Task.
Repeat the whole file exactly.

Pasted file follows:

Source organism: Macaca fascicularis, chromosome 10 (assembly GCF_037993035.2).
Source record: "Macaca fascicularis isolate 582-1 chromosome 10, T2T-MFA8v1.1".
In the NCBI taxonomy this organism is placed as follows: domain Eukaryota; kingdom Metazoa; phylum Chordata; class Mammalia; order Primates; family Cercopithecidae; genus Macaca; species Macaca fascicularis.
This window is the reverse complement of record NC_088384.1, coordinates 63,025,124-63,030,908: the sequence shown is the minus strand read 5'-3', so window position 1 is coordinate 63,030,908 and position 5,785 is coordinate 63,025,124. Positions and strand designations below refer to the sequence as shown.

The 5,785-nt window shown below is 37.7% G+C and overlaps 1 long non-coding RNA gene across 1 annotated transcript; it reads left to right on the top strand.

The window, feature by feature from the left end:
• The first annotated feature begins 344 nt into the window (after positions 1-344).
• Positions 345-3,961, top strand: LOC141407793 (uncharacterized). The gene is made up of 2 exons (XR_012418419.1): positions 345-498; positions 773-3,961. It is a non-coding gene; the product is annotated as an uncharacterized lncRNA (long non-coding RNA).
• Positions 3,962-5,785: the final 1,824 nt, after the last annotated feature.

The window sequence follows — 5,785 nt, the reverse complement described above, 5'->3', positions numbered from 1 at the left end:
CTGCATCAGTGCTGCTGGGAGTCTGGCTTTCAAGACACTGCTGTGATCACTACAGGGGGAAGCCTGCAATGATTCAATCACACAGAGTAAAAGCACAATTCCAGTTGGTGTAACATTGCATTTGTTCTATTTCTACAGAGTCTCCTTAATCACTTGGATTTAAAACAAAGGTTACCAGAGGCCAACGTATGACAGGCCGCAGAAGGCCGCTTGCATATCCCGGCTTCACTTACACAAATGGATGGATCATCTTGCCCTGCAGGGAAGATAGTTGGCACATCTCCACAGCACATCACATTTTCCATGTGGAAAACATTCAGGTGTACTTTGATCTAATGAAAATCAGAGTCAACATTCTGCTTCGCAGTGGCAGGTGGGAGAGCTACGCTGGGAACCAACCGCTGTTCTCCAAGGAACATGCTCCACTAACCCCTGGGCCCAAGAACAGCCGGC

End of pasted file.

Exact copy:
Source organism: Macaca fascicularis, chromosome 10 (assembly GCF_037993035.2).
Source record: "Macaca fascicularis isolate 582-1 chromosome 10, T2T-MFA8v1.1".
In the NCBI taxonomy this organism is placed as follows: domain Eukaryota; kingdom Metazoa; phylum Chordata; class Mammalia; order Primates; family Cercopithecidae; genus Macaca; species Macaca fascicularis.
This window is the reverse complement of record NC_088384.1, coordinates 63,025,124-63,030,908: the sequence shown is the minus strand read 5'-3', so window position 1 is coordinate 63,030,908 and position 5,785 is coordinate 63,025,124. Positions and strand designations below refer to the sequence as shown.

The 5,785-nt window shown below is 37.7% G+C and overlaps 1 long non-coding RNA gene across 1 annotated transcript; it reads left to right on the top strand.

The window, feature by feature from the left end:
• The first annotated feature begins 344 nt into the window (after positions 1-344).
• Positions 345-3,961, top strand: LOC141407793 (uncharacterized). The gene is made up of 2 exons (XR_012418419.1): positions 345-498; positions 773-3,961. It is a non-coding gene; the product is annotated as an uncharacterized lncRNA (long non-coding RNA).
• Positions 3,962-5,785: the final 1,824 nt, after the last annotated feature.

The window sequence follows — 5,785 nt, the reverse complement described above, 5'->3', positions numbered from 1 at the left end:
CTGCATCAGTGCTGCTGGGAGTCTGGCTTTCAAGACACTGCTGTGATCACTACAGGGGGAAGCCTGCAATGATTCAATCACACAGAGTAAAAGCACAATTCCAGTTGGTGTAACATTGCATTTGTTCTATTTCTACAGAGTCTCCTTAATCACTTGGATTTAAAACAAAGGTTACCAGAGGCCAACGTATGACAGGCCGCAGAAGGCCGCTTGCATATCCCGGCTTCACTTACACAAATGGATGGATCATCTTGCCCTGCAGGGAAGATAGTTGGCACATCTCCACAGCACATCACATTTTCCATGTGGAAAACATTCAGGTGTACTTTGATCTAATGAAAATCAGAGTCAACATTCTGCTTCGCAGTGGCAGGTGGGAGAGCTACGCTGGGAACCAACCGCTGTTCTCCAAGGAACATGCTCCACTAACCCCTGGGCCCAAGAACAGCCGGC